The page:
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PageLever, an analytics tool for Facebook pages, points to Twitter's June 29 decision to stop syncing updates with LinkedIn as an explanation for the spike.
"The spike happened because without Twitter, there is now a significantly lower volume of content in the LinkedIn News Feed, and therefore less competition for clicks and attention," Brendan Irvine-Broque, PageLever's director of growth, tells Mashable in an email. "So any non-Twitter content (including links to Facebook Pages and Page Posts) is performing much better than before."
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Irvine-Broque adds that the spike happened "immediately after the change."
Referral traffic jumped by 1000% in July, compared to any single previous month, according to the firm. The data assessed how much traffic LinkedIn sent to more than 500 Facebook pages that had between 100,000 and 1,000,000 fans. Check out the graph below for a clear comparison.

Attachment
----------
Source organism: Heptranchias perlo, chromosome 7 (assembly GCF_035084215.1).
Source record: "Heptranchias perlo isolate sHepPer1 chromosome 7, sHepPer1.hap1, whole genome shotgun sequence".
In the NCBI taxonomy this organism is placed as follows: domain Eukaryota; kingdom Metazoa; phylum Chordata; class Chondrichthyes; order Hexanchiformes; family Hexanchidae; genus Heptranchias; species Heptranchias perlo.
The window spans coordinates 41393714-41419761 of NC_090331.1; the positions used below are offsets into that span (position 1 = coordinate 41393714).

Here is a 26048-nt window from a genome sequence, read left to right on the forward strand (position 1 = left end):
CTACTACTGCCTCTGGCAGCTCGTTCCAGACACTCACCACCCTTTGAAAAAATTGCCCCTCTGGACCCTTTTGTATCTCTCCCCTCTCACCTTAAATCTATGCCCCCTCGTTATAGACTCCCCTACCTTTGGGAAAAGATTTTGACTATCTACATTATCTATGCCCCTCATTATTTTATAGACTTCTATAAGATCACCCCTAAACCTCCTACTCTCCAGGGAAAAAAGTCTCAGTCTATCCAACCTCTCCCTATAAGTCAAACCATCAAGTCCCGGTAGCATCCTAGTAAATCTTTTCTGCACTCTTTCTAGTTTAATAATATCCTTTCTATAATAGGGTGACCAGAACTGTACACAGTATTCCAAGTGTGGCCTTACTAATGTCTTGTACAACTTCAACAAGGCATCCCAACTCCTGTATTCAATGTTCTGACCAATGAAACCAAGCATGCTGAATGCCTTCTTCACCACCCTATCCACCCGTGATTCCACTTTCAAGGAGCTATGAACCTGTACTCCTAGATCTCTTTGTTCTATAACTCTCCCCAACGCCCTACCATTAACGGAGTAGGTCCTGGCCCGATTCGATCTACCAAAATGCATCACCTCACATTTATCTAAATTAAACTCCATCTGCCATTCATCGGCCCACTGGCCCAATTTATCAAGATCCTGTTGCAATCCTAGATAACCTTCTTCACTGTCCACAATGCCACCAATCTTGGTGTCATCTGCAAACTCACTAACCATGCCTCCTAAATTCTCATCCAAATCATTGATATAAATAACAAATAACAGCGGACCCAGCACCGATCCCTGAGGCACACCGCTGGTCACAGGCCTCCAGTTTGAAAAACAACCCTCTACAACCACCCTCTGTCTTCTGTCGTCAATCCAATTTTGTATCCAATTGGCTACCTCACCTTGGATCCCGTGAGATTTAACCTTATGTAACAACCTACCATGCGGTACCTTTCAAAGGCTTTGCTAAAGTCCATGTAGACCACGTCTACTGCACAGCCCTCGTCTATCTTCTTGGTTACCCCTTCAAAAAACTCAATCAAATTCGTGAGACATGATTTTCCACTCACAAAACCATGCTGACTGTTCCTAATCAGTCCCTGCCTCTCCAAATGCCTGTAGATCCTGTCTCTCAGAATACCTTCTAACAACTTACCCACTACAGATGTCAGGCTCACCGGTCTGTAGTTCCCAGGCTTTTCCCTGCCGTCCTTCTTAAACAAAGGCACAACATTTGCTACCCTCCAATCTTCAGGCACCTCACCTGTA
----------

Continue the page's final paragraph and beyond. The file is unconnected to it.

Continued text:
PageLever also says LinkedIn drives more referral traffic to Facebook Pages than Google and Bing combined, as demonstrated by this graph:
In a blog post, company co-founder Jeff Widman does emphasize, however, that LinkedIn "wasn't driving a lot of traffic in the first place."
Still, the firm says it may be worthwhile to cross-post Facebook posts to LinkedIn, now more than ever.
While LinkedIn users can still create an update on the site and opt to share that on Twitter, the reverse is no longer possible. The social networks' three-year partnership began in 2009.
In recent times, Twitter has cut off third-party clients from its ecosystem, announcing stricter API rules last month. It described the changes as a way to foster a “consistent Twitter experience” across devices and platforms.
In light of these findings, what do you think of Twitter's decision to cut off LinkedIn? Discuss in the comments.
This story originally published on Mashable here.